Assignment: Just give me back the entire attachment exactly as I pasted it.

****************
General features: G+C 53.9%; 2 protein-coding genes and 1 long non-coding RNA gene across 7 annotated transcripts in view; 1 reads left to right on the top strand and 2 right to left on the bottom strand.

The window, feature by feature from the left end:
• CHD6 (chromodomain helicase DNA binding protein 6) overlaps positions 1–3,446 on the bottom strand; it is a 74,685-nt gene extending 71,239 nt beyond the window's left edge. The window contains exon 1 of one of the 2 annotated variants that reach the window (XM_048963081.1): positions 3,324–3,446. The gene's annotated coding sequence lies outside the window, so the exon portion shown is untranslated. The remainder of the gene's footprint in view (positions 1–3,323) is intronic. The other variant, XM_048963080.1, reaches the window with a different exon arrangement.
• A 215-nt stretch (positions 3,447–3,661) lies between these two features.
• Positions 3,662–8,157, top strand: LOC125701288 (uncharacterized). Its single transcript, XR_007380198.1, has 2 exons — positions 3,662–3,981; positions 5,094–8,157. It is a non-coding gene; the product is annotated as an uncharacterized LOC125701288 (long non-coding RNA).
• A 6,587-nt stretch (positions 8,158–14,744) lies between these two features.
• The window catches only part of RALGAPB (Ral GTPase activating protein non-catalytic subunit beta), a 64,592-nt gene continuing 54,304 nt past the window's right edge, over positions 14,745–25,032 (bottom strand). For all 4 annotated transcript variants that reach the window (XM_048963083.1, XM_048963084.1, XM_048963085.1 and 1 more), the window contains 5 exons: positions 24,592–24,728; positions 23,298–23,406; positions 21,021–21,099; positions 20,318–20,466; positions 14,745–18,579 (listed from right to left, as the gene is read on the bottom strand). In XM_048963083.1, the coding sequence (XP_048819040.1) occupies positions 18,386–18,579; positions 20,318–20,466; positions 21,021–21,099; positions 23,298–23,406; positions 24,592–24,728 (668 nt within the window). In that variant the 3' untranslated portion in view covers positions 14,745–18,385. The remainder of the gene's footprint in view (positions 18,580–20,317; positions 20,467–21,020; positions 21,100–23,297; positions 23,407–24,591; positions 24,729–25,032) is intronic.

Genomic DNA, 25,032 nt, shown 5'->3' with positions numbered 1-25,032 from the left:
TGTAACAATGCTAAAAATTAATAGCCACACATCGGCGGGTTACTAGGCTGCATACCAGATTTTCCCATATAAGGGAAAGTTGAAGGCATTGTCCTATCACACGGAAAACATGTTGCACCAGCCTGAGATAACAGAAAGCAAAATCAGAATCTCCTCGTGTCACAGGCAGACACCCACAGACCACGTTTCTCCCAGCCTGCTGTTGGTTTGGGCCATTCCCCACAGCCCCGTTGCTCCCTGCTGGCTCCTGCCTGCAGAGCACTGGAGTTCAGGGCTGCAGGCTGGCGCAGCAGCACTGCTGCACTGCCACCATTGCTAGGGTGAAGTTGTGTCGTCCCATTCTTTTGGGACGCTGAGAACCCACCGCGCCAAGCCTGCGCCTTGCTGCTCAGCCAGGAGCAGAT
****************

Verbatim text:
General features: G+C 53.9%; 2 protein-coding genes and 1 long non-coding RNA gene across 7 annotated transcripts in view; 1 reads left to right on the top strand and 2 right to left on the bottom strand.

The window, feature by feature from the left end:
• CHD6 (chromodomain helicase DNA binding protein 6) overlaps positions 1–3,446 on the bottom strand; it is a 74,685-nt gene extending 71,239 nt beyond the window's left edge. The window contains exon 1 of one of the 2 annotated variants that reach the window (XM_048963081.1): positions 3,324–3,446. The gene's annotated coding sequence lies outside the window, so the exon portion shown is untranslated. The remainder of the gene's footprint in view (positions 1–3,323) is intronic. The other variant, XM_048963080.1, reaches the window with a different exon arrangement.
• A 215-nt stretch (positions 3,447–3,661) lies between these two features.
• Positions 3,662–8,157, top strand: LOC125701288 (uncharacterized). Its single transcript, XR_007380198.1, has 2 exons — positions 3,662–3,981; positions 5,094–8,157. It is a non-coding gene; the product is annotated as an uncharacterized LOC125701288 (long non-coding RNA).
• A 6,587-nt stretch (positions 8,158–14,744) lies between these two features.
• The window catches only part of RALGAPB (Ral GTPase activating protein non-catalytic subunit beta), a 64,592-nt gene continuing 54,304 nt past the window's right edge, over positions 14,745–25,032 (bottom strand). For all 4 annotated transcript variants that reach the window (XM_048963083.1, XM_048963084.1, XM_048963085.1 and 1 more), the window contains 5 exons: positions 24,592–24,728; positions 23,298–23,406; positions 21,021–21,099; positions 20,318–20,466; positions 14,745–18,579 (listed from right to left, as the gene is read on the bottom strand). In XM_048963083.1, the coding sequence (XP_048819040.1) occupies positions 18,386–18,579; positions 20,318–20,466; positions 21,021–21,099; positions 23,298–23,406; positions 24,592–24,728 (668 nt within the window). In that variant the 3' untranslated portion in view covers positions 14,745–18,385. The remainder of the gene's footprint in view (positions 18,580–20,317; positions 20,467–21,020; positions 21,100–23,297; positions 23,407–24,591; positions 24,729–25,032) is intronic.

Genomic DNA, 25,032 nt, shown 5'->3' with positions numbered 1-25,032 from the left:
TGTAACAATGCTAAAAATTAATAGCCACACATCGGCGGGTTACTAGGCTGCATACCAGATTTTCCCATATAAGGGAAAGTTGAAGGCATTGTCCTATCACACGGAAAACATGTTGCACCAGCCTGAGATAACAGAAAGCAAAATCAGAATCTCCTCGTGTCACAGGCAGACACCCACAGACCACGTTTCTCCCAGCCTGCTGTTGGTTTGGGCCATTCCCCACAGCCCCGTTGCTCCCTGCTGGCTCCTGCCTGCAGAGCACTGGAGTTCAGGGCTGCAGGCTGGCGCAGCAGCACTGCTGCACTGCCACCATTGCTAGGGTGAAGTTGTGTCGTCCCATTCTTTTGGGACGCTGAGAACCCACCGCGCCAAGCCTGCGCCTTGCTGCTCAGCCAGGAGCAGAT